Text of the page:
Netsmartzkids is "an interactive, educational safety resource from the National Center for Missing & Exploited Children® (NCMEC) and Boys & Girls Clubs of America (BGCA) for children aged 5 to 17, parents, guardians, educators, and law enforcement that uses age-appropriate, 3-D activities to teach children how to stay safer on the Internet".

There are games and puzzles and activities and ecards and a club, but the most important part of the site is the Use Your Netsmartz section which features the actual tips for net safety. I am sorry that I haven't yet explored this site fully, so if falls to you to do so. But as this post will be updated later, as I mentioned, I will add on my take as well.

The url -

P.S. The first list link - Chicago Public Library.

Chiao, and safe surfing!

Of folktales and Tumblebook*****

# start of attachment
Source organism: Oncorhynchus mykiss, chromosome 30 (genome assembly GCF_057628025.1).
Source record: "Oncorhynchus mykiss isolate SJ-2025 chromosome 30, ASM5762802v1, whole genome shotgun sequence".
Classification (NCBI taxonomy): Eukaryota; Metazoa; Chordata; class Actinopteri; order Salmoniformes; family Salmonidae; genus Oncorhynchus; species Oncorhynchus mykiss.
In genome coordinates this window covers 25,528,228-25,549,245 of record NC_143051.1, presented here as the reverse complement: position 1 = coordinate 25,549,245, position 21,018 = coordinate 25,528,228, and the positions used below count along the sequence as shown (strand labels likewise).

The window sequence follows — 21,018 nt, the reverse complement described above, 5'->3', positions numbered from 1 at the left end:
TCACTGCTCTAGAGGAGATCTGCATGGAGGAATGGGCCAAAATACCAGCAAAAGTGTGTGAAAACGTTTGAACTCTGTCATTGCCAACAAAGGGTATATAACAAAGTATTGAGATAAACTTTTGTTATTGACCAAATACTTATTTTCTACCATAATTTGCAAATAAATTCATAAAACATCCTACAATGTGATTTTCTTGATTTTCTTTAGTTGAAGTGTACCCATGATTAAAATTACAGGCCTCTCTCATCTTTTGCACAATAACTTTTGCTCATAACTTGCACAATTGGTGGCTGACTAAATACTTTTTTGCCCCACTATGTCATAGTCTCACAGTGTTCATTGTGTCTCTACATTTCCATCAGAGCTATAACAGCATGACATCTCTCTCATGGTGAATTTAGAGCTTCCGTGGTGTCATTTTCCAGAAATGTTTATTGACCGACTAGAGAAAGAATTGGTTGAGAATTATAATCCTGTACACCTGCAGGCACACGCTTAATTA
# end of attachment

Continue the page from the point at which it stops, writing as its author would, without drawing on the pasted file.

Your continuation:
Once upon a time, in a little village in Assam, lived a poor old childless couple who couldn't afford to make ends meet. In their old age, they were blessed with a girl child whom they decided they couldn't keep, so they left her in the jungle. Now this child, after some time, landed up with an eagle, who decided to bring her up as her own child. So the girl grew up in the eyerie, with everything a human child could need being provided by the eagle mother. When the girl was a young maiden, the mother went away for a short while after teaching her daughter a song to call her in case of an emergency. The emergency arose in the form of a merchant who happened to sit under the tree for rest, and glanced up at the eagle daughter. The girl had never seen men, though she had heard tell of them, so she called for her mother. The eagle mother thought the chappie looked prosperous and smart, so she inquired further into his prospects. Turned out he had seven wives, but was most happy to take the eighth pretty young one, so the marriage was duly solemnized.